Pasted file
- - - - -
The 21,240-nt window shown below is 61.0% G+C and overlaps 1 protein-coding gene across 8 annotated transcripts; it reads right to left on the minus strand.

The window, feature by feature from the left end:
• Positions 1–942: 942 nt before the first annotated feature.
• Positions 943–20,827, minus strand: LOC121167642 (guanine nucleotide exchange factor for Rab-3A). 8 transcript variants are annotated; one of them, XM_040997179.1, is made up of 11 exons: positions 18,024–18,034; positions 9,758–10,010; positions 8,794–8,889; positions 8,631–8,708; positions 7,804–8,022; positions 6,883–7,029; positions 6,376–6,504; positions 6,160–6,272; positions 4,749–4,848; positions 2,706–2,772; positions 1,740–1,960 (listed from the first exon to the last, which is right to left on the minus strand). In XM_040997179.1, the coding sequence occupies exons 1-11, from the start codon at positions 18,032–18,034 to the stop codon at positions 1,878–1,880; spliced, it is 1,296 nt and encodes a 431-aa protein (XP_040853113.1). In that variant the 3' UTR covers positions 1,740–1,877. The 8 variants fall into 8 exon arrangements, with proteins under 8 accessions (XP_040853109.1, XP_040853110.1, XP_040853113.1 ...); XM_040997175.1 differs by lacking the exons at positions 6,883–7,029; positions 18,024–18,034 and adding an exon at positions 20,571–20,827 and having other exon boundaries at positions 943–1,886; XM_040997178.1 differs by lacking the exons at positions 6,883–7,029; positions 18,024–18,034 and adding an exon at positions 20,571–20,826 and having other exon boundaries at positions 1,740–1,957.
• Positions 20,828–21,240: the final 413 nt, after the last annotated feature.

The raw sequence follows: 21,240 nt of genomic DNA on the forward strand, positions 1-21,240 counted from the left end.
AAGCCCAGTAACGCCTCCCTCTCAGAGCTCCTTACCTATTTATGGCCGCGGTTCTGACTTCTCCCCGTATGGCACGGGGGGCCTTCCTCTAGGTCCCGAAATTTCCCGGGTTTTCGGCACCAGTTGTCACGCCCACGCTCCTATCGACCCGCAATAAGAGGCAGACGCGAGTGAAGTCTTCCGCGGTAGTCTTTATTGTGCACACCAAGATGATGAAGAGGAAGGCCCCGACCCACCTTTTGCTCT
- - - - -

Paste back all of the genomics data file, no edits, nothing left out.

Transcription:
The 21,240-nt window shown below is 61.0% G+C and overlaps 1 protein-coding gene across 8 annotated transcripts; it reads right to left on the minus strand.

The window, feature by feature from the left end:
• Positions 1–942: 942 nt before the first annotated feature.
• Positions 943–20,827, minus strand: LOC121167642 (guanine nucleotide exchange factor for Rab-3A). 8 transcript variants are annotated; one of them, XM_040997179.1, is made up of 11 exons: positions 18,024–18,034; positions 9,758–10,010; positions 8,794–8,889; positions 8,631–8,708; positions 7,804–8,022; positions 6,883–7,029; positions 6,376–6,504; positions 6,160–6,272; positions 4,749–4,848; positions 2,706–2,772; positions 1,740–1,960 (listed from the first exon to the last, which is right to left on the minus strand). In XM_040997179.1, the coding sequence occupies exons 1-11, from the start codon at positions 18,032–18,034 to the stop codon at positions 1,878–1,880; spliced, it is 1,296 nt and encodes a 431-aa protein (XP_040853113.1). In that variant the 3' UTR covers positions 1,740–1,877. The 8 variants fall into 8 exon arrangements, with proteins under 8 accessions (XP_040853109.1, XP_040853110.1, XP_040853113.1 ...); XM_040997175.1 differs by lacking the exons at positions 6,883–7,029; positions 18,024–18,034 and adding an exon at positions 20,571–20,827 and having other exon boundaries at positions 943–1,886; XM_040997178.1 differs by lacking the exons at positions 6,883–7,029; positions 18,024–18,034 and adding an exon at positions 20,571–20,826 and having other exon boundaries at positions 1,740–1,957.
• Positions 20,828–21,240: the final 413 nt, after the last annotated feature.

The raw sequence follows: 21,240 nt of genomic DNA on the forward strand, positions 1-21,240 counted from the left end.
AAGCCCAGTAACGCCTCCCTCTCAGAGCTCCTTACCTATTTATGGCCGCGGTTCTGACTTCTCCCCGTATGGCACGGGGGGCCTTCCTCTAGGTCCCGAAATTTCCCGGGTTTTCGGCACCAGTTGTCACGCCCACGCTCCTATCGACCCGCAATAAGAGGCAGACGCGAGTGAAGTCTTCCGCGGTAGTCTTTATTGTGCACACCAAGATGATGAAGAGGAAGGCCCCGACCCACCTTTTGCTCT